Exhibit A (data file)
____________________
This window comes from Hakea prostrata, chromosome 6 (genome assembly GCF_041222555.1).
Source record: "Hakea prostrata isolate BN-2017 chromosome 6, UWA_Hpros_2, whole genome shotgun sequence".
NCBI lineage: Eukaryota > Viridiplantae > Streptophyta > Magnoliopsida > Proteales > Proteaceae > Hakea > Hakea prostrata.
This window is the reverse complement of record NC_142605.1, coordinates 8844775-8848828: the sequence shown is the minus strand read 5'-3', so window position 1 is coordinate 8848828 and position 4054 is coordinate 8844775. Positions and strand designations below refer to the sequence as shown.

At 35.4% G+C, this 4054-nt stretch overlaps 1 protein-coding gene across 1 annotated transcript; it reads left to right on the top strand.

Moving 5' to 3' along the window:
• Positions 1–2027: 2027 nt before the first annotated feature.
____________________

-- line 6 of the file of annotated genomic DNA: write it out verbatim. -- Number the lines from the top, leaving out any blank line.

Moving 5' to 3' along the window: